Also, the grief of losing a pet is similar to losing a human being. As the term "pet loss" suggests, the importance of pets is increasing these days. jewellery containing the cremated remains of pets is becoming popular as a way of having a memorial for your pet. By making a memorial, the soul of the pet will dwell within the jewellery, and you will be able it will be able to spend a lifetime with the pet even after its death, which will reduce your sadness and loneliness.
The history of memorial jewellery
In Europe, memorial jewellery has been worn since olden times as a means of offering a memorial. Amongst memorial jewellery, “Mourning Jewellery”, which is worn for mourning, has existed since the Middle Ages. After that too, with the passage of time, jewellery for various types of memorial services was created.
This section introduces the history of such memorial jewellery.
Mourning Jewellery was originally known as something to be worn during periods of mourning. The meaning of mourning is sadness or mourning and expresses grief. In Europe, it was a custom to wear mainly black designed clothing with black jewellery during mourning or at the time of the funeral service.
If one goes back around 400 years, in the mid of 17th century, England was in the midst of a civil war at that time, and King Charles 1 was executed. After that, the people who missed his reign wore hair jewellery and other items containing his bereaved hair with the purpose of wearing a memorial, and this led to the creation of mourning jewellery. In Europe, at that time, many people suffered from epidemics and wars, and death was close at hand. By wearing hair jewellery that contained a part of the deceased’s hair as a memorial, people felt a sense of security.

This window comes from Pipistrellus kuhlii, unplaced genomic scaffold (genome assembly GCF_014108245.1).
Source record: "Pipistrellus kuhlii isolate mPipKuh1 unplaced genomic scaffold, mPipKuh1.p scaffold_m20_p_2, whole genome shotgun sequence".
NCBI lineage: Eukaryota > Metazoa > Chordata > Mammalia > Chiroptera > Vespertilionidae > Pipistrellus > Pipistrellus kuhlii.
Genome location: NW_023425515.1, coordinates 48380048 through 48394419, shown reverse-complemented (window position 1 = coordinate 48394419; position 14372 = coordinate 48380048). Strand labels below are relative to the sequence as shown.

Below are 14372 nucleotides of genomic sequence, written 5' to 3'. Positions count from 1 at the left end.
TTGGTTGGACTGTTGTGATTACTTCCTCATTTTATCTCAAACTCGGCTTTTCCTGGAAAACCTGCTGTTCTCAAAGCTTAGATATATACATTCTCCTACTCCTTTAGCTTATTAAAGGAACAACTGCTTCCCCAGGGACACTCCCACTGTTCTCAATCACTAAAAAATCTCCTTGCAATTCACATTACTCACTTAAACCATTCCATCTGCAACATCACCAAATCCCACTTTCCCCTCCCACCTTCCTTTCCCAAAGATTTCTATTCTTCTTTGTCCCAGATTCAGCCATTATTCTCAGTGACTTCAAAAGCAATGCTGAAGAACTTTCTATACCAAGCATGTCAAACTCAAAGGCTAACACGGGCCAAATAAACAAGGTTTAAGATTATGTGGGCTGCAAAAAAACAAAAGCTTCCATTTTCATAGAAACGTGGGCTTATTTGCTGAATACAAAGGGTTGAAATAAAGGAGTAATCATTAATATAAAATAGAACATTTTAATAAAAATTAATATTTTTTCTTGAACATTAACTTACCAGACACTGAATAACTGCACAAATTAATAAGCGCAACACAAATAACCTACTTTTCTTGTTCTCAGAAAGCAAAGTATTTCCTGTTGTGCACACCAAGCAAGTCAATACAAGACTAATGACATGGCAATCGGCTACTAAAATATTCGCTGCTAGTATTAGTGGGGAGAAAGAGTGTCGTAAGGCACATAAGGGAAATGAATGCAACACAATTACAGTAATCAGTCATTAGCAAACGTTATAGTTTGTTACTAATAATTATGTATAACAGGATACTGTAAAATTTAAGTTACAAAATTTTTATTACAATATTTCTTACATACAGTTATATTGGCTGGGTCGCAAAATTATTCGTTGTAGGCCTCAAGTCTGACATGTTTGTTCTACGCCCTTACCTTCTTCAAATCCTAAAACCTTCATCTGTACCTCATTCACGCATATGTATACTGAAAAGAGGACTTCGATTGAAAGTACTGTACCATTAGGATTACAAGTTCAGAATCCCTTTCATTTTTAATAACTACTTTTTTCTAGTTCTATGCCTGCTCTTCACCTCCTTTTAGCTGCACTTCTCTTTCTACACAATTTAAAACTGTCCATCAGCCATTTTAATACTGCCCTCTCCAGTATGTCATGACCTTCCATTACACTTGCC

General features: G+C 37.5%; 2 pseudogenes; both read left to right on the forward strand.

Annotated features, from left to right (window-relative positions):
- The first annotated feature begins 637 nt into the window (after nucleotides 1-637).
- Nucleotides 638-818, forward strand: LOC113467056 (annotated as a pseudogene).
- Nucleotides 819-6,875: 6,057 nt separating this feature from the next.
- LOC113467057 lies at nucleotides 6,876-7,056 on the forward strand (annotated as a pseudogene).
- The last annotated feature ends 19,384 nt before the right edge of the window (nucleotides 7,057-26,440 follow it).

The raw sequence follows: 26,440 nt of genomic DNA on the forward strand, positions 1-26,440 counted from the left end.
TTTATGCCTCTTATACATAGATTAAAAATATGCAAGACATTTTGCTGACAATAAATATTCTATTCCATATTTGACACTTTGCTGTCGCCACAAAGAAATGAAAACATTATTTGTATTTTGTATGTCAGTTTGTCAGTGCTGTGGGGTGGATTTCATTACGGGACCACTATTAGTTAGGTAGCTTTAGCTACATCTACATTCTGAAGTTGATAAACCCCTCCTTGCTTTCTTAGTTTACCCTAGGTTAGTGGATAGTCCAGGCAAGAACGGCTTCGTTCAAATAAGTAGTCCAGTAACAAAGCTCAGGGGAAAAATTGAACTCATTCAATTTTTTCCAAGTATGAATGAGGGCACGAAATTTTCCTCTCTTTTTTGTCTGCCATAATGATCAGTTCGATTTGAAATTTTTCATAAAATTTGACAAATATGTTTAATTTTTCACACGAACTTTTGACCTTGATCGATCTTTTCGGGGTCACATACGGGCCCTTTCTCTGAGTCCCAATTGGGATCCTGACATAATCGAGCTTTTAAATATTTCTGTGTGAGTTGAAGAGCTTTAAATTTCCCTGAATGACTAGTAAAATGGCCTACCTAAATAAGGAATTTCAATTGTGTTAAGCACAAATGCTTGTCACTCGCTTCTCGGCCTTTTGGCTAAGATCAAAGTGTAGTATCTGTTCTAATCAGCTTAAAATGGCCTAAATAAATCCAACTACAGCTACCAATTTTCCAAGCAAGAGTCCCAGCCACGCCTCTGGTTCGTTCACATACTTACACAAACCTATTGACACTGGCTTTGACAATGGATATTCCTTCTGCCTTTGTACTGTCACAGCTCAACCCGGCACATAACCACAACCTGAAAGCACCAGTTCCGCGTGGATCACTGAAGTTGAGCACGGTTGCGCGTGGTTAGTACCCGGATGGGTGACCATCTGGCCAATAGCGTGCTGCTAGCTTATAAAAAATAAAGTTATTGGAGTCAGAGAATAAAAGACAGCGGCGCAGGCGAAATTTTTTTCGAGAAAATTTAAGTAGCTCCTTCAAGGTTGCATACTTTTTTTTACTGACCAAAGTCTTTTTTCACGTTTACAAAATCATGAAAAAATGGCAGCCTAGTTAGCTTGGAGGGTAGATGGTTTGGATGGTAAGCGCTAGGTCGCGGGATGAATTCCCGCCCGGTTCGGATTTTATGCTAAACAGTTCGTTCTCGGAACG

Mourning jewellery became increasingly diversified with the changing times and reached its golden period in the Victorian era of the 19th century. In England, after the death of Prince Albert in 1861, Queen Victoria actually mourned for a period of 40 years.
This led to an increase in the opportunities for the public’s exposure to mourning jewellery and black gemstones and designs, which gradually also became popular amongst the general public. Later, with the rise of the middle class during the Industrial Revolution, the demand for gemstones and sophisticatedly designed jewellery increased, and people wearing mourning jewellery even outside of the mourning period became more and more popular.